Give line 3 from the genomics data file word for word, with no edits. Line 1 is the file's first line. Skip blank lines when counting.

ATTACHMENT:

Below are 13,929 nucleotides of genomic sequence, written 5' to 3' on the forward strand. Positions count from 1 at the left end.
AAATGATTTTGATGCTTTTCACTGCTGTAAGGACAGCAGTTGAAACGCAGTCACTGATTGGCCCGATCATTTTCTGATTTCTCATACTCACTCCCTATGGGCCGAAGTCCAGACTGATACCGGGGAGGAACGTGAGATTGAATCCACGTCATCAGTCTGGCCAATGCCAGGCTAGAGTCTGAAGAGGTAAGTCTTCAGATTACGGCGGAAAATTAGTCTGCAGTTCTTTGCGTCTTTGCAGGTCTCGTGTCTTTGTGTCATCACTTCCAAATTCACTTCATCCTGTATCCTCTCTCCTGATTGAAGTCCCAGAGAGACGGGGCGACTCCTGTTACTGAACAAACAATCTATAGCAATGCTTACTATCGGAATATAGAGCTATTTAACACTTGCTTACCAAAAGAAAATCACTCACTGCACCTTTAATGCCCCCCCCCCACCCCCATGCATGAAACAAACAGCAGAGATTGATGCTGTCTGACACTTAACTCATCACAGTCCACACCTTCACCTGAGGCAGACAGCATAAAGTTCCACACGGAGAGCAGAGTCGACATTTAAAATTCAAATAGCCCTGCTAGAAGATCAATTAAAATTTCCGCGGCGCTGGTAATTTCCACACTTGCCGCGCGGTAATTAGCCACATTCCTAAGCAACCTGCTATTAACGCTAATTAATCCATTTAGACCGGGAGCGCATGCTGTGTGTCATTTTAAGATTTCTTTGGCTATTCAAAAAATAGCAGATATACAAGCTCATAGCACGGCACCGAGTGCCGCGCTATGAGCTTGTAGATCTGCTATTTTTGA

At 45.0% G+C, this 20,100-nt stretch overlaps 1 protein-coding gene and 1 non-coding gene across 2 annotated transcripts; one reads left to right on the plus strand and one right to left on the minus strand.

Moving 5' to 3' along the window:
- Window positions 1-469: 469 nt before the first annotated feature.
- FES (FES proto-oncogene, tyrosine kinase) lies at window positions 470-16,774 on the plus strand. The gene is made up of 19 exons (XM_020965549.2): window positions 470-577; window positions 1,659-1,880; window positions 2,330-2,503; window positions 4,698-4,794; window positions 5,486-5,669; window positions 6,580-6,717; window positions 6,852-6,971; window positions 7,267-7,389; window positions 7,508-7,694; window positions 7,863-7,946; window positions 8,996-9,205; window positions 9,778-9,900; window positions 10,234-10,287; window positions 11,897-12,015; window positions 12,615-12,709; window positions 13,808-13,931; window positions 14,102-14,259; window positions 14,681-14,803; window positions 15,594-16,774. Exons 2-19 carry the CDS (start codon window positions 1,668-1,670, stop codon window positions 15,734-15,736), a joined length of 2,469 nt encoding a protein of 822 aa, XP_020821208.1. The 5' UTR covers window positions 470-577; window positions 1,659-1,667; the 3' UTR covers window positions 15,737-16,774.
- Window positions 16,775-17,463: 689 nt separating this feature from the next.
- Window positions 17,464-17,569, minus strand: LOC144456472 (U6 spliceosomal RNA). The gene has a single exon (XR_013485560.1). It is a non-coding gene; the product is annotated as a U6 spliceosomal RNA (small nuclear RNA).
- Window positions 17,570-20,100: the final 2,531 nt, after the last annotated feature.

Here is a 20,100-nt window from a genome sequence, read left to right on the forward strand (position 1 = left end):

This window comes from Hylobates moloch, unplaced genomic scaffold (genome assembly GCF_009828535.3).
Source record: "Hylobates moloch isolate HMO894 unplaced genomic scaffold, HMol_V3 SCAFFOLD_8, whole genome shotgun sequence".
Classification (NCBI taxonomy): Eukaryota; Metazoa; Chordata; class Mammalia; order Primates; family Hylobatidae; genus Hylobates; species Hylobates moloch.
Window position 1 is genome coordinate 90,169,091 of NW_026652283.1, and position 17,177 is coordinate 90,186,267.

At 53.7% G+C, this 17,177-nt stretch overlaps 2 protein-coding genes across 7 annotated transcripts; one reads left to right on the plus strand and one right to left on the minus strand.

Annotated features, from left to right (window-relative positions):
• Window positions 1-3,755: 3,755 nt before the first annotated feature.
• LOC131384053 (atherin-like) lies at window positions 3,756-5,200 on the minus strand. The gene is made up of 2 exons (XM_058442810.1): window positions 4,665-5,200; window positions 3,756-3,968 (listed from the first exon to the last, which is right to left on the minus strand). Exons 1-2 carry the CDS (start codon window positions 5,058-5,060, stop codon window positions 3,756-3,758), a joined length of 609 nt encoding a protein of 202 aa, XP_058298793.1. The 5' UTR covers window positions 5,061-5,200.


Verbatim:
At 45.0% G+C, this 20,100-nt stretch overlaps 1 protein-coding gene and 1 non-coding gene across 2 annotated transcripts; one reads left to right on the plus strand and one right to left on the minus strand.